Introducing pound cost averaging

When you think of investing, you might assume you need a large amount of money upfront, and a lot of us don’t have that sort of capital sitting about. Or at least if we do, we might not want to take risk with so much of our savings.

That’s why investing smaller amounts, on a regular basis, could be a more suitable approach. It would mean setting up to invest some money each month, so the amount you invest builds up slowly. It’s an approach known as ‘pound cost averaging’.

How it works

  • Let’s say you pay £500 a month into an investment fund. You’re taking less commitment up front compared to, say, investing £20,000 in one go.
  • It means you can quickly develop a really good habit of investing some of your money each month, alongside your regular bills, for your long-term needs.
  • Because you’re putting in smaller amounts, the short-term ups and downs of stock markets aren’t as significant. For example, if markets were to have a fall a few months after you start investing, you won’t be as affected compared to putting in a lump sum. With less invested, there's less you could lose.
  • As investment fund values change all the time, that £500 a month will sometimes go further. Let’s say in month one, the cost of a share is £100. That means the £500 would buy five shares. But then in month two, the cost of a share falls to £50. Your £500 could now buy 10 shares.
  • This could mean that, in the long term, you could buy more shares (or units in your fund) than if you had invested a single lump sum.
  • If the markets are volatile, then you might buy more units for each regular payment, and in the long term (if markets recover) then you might end up with a bigger fund than if you had invested a single lump sum.
Mark Butterworth

When markets are volatile – like they have been recently – a pound cost averaging approach can help you to protect your money from sharp falls. It’s also a really good way for people to take advantage of the benefits of investing if they don’t have a lump sum.

Mark Butterworth, Head of Financial Advice Planning and Research.

So why do some investors prefer to invest lump sums?

There are some possible drawbacks to pound cost averaging, compared to placing a lump sum in an investment fund.

  • If markets rise steadily, then you might miss out by regular saving. This is because less of your money will be in a position to benefit from the upturns.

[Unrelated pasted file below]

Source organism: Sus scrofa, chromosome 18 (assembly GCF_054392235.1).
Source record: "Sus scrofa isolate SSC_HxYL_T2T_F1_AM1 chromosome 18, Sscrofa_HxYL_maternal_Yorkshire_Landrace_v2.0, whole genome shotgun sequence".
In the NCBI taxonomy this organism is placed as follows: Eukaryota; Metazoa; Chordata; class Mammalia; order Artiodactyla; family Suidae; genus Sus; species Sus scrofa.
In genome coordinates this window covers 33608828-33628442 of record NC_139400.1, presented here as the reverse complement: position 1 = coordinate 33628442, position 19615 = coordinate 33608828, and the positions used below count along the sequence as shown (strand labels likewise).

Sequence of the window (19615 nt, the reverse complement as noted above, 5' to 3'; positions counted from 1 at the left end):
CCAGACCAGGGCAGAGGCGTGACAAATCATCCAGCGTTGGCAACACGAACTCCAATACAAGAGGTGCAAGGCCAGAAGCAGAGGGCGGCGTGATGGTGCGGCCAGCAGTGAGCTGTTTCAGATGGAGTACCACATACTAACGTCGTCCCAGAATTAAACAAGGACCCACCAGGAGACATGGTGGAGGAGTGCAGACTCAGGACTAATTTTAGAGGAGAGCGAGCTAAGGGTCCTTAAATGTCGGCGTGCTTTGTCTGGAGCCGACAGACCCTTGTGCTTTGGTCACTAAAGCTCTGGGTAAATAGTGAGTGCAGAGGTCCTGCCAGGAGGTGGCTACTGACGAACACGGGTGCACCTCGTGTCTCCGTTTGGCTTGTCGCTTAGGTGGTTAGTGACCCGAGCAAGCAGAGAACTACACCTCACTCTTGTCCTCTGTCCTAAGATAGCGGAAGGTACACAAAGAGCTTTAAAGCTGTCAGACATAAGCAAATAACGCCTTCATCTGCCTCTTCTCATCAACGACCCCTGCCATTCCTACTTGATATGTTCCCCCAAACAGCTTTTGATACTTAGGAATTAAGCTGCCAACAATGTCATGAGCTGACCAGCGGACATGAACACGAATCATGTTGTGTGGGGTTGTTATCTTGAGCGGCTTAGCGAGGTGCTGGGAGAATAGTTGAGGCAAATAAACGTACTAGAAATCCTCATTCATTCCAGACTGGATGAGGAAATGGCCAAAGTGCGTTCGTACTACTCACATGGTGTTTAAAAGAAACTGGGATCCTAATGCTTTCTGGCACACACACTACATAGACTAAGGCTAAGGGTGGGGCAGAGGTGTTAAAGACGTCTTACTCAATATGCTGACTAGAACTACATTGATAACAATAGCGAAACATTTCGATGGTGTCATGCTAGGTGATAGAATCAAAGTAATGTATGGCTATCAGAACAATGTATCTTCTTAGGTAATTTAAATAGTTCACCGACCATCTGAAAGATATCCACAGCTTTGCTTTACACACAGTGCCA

• A good run of performance for an investment fund would see its value rise, so your £500 monthly contribution doesn’t go as far. Going back to that example before, if the cost of a share went up from £100 to £125, your £500 would only be able to buy four shares instead of five.
  • Over time, that could make it more expensive to invest into the fund compared to investing a lump sum upfront.
  • We’re here to help you invest in a way that’s right for you

    At Skipton, you can be confident of receiving personalised financial advice on planning your future. This includes helping you to consider if you might benefit from investing on a monthly basis, or investing a lump sum.

    For peace of mind you should know there is no-obligation to act on our advice – or an upfront fee to pay.

    If you’re able to invest a minimum of £500 a month – or a lump sum of at least £20,000 – our financial advice service could be right for you.

    Your adviser will explain the potential benefits and drawbacks to investing a lump sum, or making monthly investment contributions. They will research and present you with suitable options, so you can make informed decisions.

    Already investing? How pound cost averaging could help you further

    Many of us have seen our money habits change a lot over the last few years. Investing your money could go a long way towards enhancing your long-term future – such as boosting your pension.

    Pound cost averaging could help you put this extra money to good use to boost your plans – we can help you invest in this way.

Important Information

By investing with our advice, our aim is to grow your money by a greater extent than is available through cash savings accounts to help you achieve your goals. Although funds are not like bank and building society savings accounts. It does mean placing your capital at risk, as its value can fall as well as rise and you may get back less than you originally invest.

Get in touch

For more information on our service and to find out whether you could benefit from financial advice, call our team today.